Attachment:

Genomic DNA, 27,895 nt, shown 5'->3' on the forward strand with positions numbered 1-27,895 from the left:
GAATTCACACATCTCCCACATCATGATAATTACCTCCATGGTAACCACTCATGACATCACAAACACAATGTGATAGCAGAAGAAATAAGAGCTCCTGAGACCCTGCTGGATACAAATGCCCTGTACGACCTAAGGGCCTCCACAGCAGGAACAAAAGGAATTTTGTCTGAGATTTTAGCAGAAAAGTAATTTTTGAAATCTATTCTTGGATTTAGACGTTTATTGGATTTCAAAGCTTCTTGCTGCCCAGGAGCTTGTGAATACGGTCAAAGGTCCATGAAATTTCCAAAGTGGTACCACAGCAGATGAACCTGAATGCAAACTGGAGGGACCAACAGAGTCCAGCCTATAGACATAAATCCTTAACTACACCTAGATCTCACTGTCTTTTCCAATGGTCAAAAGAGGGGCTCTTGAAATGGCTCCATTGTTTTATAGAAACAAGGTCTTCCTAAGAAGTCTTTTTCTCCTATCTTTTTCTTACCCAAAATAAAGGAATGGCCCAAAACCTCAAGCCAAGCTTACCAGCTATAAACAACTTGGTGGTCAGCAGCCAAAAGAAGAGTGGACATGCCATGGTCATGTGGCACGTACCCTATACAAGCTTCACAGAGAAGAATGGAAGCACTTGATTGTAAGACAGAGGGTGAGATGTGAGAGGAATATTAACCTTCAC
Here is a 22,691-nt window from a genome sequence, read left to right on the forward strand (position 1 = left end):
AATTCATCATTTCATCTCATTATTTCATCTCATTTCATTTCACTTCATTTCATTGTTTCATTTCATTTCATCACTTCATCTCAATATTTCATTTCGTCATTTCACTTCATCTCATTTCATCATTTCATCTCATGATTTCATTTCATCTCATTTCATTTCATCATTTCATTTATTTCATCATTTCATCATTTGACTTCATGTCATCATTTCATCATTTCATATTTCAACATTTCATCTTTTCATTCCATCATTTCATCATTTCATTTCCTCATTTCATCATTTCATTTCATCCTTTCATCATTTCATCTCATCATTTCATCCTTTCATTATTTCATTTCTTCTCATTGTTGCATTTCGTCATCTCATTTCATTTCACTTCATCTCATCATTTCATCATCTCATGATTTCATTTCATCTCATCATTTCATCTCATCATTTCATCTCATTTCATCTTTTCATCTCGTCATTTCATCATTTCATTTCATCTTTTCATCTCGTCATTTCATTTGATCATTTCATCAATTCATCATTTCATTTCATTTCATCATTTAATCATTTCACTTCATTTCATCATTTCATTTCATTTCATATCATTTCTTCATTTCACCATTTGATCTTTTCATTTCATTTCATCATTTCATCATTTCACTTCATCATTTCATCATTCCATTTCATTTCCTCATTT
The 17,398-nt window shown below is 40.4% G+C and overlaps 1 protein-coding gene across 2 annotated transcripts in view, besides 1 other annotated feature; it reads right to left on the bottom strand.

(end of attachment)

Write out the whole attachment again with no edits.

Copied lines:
Genomic DNA, 27,895 nt, shown 5'->3' on the forward strand with positions numbered 1-27,895 from the left:
GAATTCACACATCTCCCACATCATGATAATTACCTCCATGGTAACCACTCATGACATCACAAACACAATGTGATAGCAGAAGAAATAAGAGCTCCTGAGACCCTGCTGGATACAAATGCCCTGTACGACCTAAGGGCCTCCACAGCAGGAACAAAAGGAATTTTGTCTGAGATTTTAGCAGAAAAGTAATTTTTGAAATCTATTCTTGGATTTAGACGTTTATTGGATTTCAAAGCTTCTTGCTGCCCAGGAGCTTGTGAATACGGTCAAAGGTCCATGAAATTTCCAAAGTGGTACCACAGCAGATGAACCTGAATGCAAACTGGAGGGACCAACAGAGTCCAGCCTATAGACATAAATCCTTAACTACACCTAGATCTCACTGTCTTTTCCAATGGTCAAAAGAGGGGCTCTTGAAATGGCTCCATTGTTTTATAGAAACAAGGTCTTCCTAAGAAGTCTTTTTCTCCTATCTTTTTCTTACCCAAAATAAAGGAATGGCCCAAAACCTCAAGCCAAGCTTACCAGCTATAAACAACTTGGTGGTCAGCAGCCAAAAGAAGAGTGGACATGCCATGGTCATGTGGCACGTACCCTATACAAGCTTCACAGAGAAGAATGGAAGCACTTGATTGTAAGACAGAGGGTGAGATGTGAGAGGAATATTAACCTTCAC
Here is a 22,691-nt window from a genome sequence, read left to right on the forward strand (position 1 = left end):
AATTCATCATTTCATCTCATTATTTCATCTCATTTCATTTCACTTCATTTCATTGTTTCATTTCATTTCATCACTTCATCTCAATATTTCATTTCGTCATTTCACTTCATCTCATTTCATCATTTCATCTCATGATTTCATTTCATCTCATTTCATTTCATCATTTCATTTATTTCATCATTTCATCATTTGACTTCATGTCATCATTTCATCATTTCATATTTCAACATTTCATCTTTTCATTCCATCATTTCATCATTTCATTTCCTCATTTCATCATTTCATTTCATCCTTTCATCATTTCATCTCATCATTTCATCCTTTCATTATTTCATTTCTTCTCATTGTTGCATTTCGTCATCTCATTTCATTTCACTTCATCTCATCATTTCATCATCTCATGATTTCATTTCATCTCATCATTTCATCTCATCATTTCATCTCATTTCATCTTTTCATCTCGTCATTTCATCATTTCATTTCATCTTTTCATCTCGTCATTTCATTTGATCATTTCATCAATTCATCATTTCATTTCATTTCATCATTTAATCATTTCACTTCATTTCATCATTTCATTTCATTTCATATCATTTCTTCATTTCACCATTTGATCTTTTCATTTCATTTCATCATTTCATCATTTCACTTCATCATTTCATCATTCCATTTCATTTCCTCATTT
The 17,398-nt window shown below is 40.4% G+C and overlaps 1 protein-coding gene across 2 annotated transcripts in view, besides 1 other annotated feature; it reads right to left on the bottom strand.